Emergency crews in New South Wales (NSW) Australia have carried out hundreds of flood rescues after days of heavy rain caused flooding in eastern parts of the state.
Some areas have recorded more than 500 mm of rain in 48 hours. In a statement on 21 March NSW Premier Gladys Berejiklian “parts of the Mid North Coast are experiencing a 1 in 100 year event.” Further rain is expected until 24 March.
As of 21 March authorities have issued evacuation orders for areas of Mid North Coast, Hunter and Greater Western Sydney Regions.
Crews from NSW State Emergency Service (NSW SES) have been called to more than 7,370 incidents across the state since the severe weather began on 18 March 2021. NSW SES said many of the calls relate to the thousands of trees fallen as a result of the heavy rain. SES teams have also responded to evacuations and more than 700 flood rescues.
Emergency services used helicopters to rescue people trapped in flood water in the Taree area after the Manning River broke its banks.
Premier Gladys Berejiklian said however that severe weather conditions had made using helicopters and air rescue difficult and emergency workers had mainly relied on ground crews. The premier also said that other states have provided support to flood-hit areas of NSW, including flood rescue teams.
Video footage showed fast-flowing water damaging roads, breaking down trees and sweeping away houses. Emergency services estimate the total number of damaged houses to be “in the hundreds”.
AS of 21 March over 20 roads are closed in the state as a result of flooding, mostly in Mid North Coast and Western Sydney areas. A number of schools have also been closed.
As of 21 March evacuations orders had been issued for 17 locations in eastern parts of the state. NSW SES reported evacuation orders in Mid North Coast Region (8), Hunter Region (1), Sydney Western Region (7) and also 1 in the town of Kempsey (considered under the jurisdiction of Clarence Nambucca Region by SES).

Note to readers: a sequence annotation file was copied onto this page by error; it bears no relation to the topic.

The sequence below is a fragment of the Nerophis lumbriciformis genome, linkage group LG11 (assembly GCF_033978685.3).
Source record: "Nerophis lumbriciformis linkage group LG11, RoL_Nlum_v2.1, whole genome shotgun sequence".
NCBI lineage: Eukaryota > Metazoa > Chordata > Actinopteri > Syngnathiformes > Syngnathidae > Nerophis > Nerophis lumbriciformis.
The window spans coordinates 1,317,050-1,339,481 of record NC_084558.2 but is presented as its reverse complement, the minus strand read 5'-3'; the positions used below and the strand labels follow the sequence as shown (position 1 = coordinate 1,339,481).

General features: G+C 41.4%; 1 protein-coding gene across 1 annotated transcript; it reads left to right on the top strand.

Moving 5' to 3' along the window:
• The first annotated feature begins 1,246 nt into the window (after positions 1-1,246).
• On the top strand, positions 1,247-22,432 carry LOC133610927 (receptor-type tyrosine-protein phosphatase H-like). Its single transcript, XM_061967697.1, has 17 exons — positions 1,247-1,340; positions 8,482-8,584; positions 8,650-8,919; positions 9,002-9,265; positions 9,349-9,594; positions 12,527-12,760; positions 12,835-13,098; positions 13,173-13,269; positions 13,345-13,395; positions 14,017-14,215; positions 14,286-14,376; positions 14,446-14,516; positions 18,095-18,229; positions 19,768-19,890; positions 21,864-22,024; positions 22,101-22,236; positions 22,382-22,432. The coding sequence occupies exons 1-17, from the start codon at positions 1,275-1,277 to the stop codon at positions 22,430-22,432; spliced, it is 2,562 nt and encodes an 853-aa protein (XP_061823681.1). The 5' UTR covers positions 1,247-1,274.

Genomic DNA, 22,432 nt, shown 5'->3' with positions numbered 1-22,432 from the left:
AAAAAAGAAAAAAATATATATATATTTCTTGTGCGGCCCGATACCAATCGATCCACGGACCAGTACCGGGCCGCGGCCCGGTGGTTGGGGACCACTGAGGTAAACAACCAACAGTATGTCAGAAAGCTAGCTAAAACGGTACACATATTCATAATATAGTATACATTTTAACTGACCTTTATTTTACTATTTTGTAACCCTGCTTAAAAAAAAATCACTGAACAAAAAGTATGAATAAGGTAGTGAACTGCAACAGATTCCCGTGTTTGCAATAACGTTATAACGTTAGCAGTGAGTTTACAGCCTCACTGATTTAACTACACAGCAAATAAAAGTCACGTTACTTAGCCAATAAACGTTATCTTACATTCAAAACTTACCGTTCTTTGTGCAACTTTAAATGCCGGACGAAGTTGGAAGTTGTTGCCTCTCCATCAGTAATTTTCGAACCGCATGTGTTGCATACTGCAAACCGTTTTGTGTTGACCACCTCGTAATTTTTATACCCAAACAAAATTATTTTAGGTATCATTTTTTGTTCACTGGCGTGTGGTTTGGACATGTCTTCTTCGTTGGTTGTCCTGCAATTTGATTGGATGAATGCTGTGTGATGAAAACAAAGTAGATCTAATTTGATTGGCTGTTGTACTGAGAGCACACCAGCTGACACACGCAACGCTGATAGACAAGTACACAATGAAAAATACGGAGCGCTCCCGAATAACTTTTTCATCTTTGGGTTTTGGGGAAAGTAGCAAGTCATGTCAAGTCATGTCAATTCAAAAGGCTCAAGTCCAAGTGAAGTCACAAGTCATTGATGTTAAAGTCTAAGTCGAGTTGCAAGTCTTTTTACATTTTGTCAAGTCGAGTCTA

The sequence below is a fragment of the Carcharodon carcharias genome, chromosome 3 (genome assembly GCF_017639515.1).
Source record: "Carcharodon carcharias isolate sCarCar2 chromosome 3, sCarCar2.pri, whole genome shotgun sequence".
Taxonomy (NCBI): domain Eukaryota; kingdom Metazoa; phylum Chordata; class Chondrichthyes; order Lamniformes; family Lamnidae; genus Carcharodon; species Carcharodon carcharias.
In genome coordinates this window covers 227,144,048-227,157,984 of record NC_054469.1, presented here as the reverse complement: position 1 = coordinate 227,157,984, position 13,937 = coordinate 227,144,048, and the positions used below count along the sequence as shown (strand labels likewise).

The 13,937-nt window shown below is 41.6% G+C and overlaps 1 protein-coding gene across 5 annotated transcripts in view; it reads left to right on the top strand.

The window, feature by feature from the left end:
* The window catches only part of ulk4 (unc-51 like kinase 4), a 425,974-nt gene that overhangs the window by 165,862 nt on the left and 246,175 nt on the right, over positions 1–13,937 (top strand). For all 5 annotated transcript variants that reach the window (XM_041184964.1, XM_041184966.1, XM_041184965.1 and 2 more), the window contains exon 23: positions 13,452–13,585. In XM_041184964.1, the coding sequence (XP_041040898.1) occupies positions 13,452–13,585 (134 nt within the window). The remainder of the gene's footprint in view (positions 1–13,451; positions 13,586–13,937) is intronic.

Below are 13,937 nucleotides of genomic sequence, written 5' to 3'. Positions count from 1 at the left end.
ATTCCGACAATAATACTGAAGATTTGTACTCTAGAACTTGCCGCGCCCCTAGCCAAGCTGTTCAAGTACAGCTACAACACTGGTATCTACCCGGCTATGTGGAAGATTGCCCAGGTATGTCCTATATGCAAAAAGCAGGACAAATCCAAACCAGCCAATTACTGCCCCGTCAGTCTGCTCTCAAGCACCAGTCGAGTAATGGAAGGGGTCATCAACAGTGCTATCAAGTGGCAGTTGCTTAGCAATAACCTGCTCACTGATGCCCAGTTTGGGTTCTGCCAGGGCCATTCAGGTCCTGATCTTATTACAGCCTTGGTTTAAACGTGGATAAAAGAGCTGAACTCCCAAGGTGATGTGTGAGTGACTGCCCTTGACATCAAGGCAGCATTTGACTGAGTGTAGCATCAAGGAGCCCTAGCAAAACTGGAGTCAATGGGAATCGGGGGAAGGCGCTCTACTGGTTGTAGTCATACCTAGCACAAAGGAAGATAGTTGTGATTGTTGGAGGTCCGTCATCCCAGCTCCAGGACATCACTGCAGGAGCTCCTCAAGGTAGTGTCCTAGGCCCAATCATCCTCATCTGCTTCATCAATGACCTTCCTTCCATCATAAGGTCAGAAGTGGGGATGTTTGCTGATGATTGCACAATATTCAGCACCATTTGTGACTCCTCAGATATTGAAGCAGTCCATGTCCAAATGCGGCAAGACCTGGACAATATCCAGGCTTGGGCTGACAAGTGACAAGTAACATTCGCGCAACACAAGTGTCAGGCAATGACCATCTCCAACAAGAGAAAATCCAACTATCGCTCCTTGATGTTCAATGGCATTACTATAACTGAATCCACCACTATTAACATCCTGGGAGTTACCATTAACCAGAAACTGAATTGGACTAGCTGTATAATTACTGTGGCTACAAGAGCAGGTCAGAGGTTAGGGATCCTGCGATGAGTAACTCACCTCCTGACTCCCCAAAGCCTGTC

Those asked to evacuate were encouraged to seek assistance from friends and family in the first instance. Where this was not possible, 13 evacuation centres have been provided close to affected areas including Bulahdelah, Port Macquarie, Dungog, Laurieton, Kempsey, South West Rocks, Taree, Wingham, Cundletown, Old Bar, Richmond and North Richmond.
In her 21 March statement, Premier Berejiklian said that flooding in the Hawkesbury-Nepean Valley could prompt an additional 4,000 evacuations.
Rainfall, Rivers and Dams
Heavy rainfall began late last week. According to Bureau of Meteorology figures, Smiths Lake in the Mid North Coast region recorded 178.8 mm of rain in 24 hours to 18 March 2021, while Kempsey recorded 225.8 mm of rain in the following 24 hour period.
In 48 hours to 20 March the town of Nambucca Heads in Mid North Coast recorded over 560 mm of rain and Comboyne 465 mm.
NSW SES reported several rivers have overflowed, including the Gloucester, Manning, Hastings, Hawkesbury and Nepean. The Manning River at Taree reached 5.65 metres on 20 March, well above Major Flood Stage of 3.70 metres.
As of 21 March the Hawkesbury River at North Richmond, the Colo River at Upper Colo and the Hastings River at Wauchope were all above Major Flood Stage. Rivers in 9 other locations were at Moderate Flood Stage.
Meanwhile Sydney’s main water source, the Warragamba Dam, started overflowing on 20 March, threatening communities down river in Western Sydney. The dam feeds the Nepean and Hawkesbury rivers, among others.
WaterNSW said “Heavy rain is generating a major spill event at Warragamba Dam, with inflows from the catchment likely to sustain large-volume spill activity for days.”
“We are also expecting to see spills at Nepean, Cataract, Cordeaux and Avon dams,” WaterNSW added.
NSW SES is also advising residents downstream of the Lower Mooney Dam near Somersby in Central Coast Region to prepare to evacuate after the dam started to overflow on 21 March.
— Claudia Jambor (@claudiajambor) March 20, 2021
#NSWRFS crews are assisting #NSWSES in a number of ways from clearing blocked drains to removing fallen trees and even flood rescue operations, as was undertaken yesterday in the Taree area. Stay safe and up to date by following @BOM_NSW and @NSWSES. (Video: Kathryn Elizabeth). pic.twitter.com/EFo3aokDXA
— NSW RFS (@NSWRFS) March 21, 2021
Huge rain event driving major Warragamba Dam spill.
Heavy rain is generating a major spill event at Warragamba Dam, with inflows from the catchment likely to sustain large-volume spill activity for days.
Read more: https://t.co/Uxd0vgVxz0 pic.twitter.com/naBTXxzgzz
— WaterNSW (@WaterNSW) March 21, 2021